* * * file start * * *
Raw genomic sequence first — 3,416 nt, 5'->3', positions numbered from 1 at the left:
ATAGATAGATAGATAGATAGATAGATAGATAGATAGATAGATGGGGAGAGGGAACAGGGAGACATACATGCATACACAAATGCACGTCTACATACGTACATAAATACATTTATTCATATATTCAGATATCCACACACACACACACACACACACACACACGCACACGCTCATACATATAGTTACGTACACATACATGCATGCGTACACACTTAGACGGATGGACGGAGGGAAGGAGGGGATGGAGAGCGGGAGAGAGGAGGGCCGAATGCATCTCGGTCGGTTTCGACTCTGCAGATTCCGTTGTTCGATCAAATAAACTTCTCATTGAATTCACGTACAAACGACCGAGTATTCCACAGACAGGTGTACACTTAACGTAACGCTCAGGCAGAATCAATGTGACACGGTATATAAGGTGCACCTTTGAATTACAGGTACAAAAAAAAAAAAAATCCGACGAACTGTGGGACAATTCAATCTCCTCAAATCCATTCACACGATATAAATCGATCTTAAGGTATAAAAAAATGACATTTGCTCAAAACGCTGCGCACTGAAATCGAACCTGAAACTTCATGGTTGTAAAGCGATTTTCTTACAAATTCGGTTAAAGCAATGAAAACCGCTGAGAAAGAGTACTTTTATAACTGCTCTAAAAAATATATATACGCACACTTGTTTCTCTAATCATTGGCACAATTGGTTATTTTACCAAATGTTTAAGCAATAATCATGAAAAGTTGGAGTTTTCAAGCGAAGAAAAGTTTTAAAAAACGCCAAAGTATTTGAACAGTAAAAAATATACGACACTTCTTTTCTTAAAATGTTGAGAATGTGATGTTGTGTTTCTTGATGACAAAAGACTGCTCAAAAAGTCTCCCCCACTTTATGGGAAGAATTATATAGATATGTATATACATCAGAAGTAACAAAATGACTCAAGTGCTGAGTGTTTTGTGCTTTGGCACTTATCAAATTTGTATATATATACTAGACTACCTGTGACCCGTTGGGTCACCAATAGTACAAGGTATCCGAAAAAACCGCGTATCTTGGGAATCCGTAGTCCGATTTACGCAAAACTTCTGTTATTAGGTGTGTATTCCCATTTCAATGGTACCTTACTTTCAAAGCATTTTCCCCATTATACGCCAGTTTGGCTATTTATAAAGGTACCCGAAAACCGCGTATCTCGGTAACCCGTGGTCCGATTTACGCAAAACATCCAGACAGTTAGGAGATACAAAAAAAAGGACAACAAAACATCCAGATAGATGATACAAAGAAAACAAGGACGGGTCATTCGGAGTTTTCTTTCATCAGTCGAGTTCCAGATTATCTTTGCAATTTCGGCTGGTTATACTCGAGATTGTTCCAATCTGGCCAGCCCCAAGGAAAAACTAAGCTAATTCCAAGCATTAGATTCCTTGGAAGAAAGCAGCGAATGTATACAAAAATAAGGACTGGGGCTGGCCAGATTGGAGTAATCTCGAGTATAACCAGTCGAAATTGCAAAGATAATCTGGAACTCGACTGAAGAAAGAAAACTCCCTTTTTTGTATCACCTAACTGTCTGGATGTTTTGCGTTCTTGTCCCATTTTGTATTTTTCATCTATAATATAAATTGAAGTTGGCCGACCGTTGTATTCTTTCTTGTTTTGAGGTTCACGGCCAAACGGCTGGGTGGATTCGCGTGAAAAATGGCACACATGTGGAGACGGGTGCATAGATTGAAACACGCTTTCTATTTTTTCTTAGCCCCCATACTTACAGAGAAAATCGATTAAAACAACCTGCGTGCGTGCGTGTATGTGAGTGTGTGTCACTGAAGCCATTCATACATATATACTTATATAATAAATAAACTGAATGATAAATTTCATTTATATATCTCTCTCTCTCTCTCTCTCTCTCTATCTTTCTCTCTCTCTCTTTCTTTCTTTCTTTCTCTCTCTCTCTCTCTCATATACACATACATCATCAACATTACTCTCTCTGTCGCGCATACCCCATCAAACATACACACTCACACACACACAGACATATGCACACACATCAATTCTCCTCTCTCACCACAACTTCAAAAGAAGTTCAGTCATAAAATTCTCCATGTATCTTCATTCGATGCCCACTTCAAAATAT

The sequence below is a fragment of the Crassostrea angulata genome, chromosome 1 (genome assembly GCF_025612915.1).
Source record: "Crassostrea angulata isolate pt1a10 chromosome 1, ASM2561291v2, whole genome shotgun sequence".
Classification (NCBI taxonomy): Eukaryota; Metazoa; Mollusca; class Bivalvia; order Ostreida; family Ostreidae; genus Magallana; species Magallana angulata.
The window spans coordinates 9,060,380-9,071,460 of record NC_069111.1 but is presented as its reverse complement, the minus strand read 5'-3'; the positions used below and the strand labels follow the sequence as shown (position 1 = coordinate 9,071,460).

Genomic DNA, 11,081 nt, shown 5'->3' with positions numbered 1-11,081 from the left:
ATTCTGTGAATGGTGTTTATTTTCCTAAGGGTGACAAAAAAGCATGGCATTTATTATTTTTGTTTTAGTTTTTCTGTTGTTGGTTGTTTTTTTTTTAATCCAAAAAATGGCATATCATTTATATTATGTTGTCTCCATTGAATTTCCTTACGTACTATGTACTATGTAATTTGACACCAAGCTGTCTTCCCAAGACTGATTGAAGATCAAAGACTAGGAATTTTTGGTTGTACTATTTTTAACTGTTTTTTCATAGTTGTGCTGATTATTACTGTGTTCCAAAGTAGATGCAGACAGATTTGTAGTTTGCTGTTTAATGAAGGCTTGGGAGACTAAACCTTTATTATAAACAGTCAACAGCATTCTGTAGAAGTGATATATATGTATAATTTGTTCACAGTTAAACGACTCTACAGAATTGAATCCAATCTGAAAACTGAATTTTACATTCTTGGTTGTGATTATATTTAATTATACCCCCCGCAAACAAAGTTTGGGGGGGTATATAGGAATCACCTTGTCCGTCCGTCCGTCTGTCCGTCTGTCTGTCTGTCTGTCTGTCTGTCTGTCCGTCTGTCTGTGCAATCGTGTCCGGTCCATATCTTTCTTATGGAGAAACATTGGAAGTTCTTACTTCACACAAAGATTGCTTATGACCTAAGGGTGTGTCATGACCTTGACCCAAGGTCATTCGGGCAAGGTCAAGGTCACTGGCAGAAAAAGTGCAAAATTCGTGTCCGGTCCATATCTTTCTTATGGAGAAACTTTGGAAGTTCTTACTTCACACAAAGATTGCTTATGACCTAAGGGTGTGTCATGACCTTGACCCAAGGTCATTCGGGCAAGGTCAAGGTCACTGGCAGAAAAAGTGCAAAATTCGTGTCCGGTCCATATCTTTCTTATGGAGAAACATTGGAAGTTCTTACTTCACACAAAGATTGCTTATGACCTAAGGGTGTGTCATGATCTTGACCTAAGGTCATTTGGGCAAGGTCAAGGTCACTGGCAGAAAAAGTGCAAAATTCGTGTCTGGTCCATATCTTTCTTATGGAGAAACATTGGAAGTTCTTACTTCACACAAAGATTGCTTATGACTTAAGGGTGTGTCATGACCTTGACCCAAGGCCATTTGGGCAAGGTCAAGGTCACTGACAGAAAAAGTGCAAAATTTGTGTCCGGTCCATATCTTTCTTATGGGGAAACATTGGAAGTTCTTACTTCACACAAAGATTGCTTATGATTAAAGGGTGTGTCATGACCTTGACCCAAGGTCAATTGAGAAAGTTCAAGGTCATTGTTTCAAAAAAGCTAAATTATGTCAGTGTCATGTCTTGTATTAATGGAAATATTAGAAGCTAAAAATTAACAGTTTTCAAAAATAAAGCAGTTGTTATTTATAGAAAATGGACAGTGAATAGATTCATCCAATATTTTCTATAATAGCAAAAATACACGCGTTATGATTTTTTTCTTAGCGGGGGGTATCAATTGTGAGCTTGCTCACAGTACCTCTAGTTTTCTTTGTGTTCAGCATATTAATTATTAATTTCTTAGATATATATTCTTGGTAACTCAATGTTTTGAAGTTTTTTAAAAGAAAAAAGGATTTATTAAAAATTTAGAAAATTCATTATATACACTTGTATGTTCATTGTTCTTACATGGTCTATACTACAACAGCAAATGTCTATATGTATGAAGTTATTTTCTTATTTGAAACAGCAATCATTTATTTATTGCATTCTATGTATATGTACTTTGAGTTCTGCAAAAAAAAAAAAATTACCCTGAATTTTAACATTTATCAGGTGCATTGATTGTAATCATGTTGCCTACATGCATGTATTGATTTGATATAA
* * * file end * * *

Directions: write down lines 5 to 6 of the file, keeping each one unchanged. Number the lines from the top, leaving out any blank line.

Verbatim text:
Classification (NCBI taxonomy): Eukaryota; Metazoa; Mollusca; class Bivalvia; order Ostreida; family Ostreidae; genus Magallana; species Magallana angulata.
The window spans coordinates 9,060,380-9,071,460 of record NC_069111.1 but is presented as its reverse complement, the minus strand read 5'-3'; the positions used below and the strand labels follow the sequence as shown (position 1 = coordinate 9,071,460).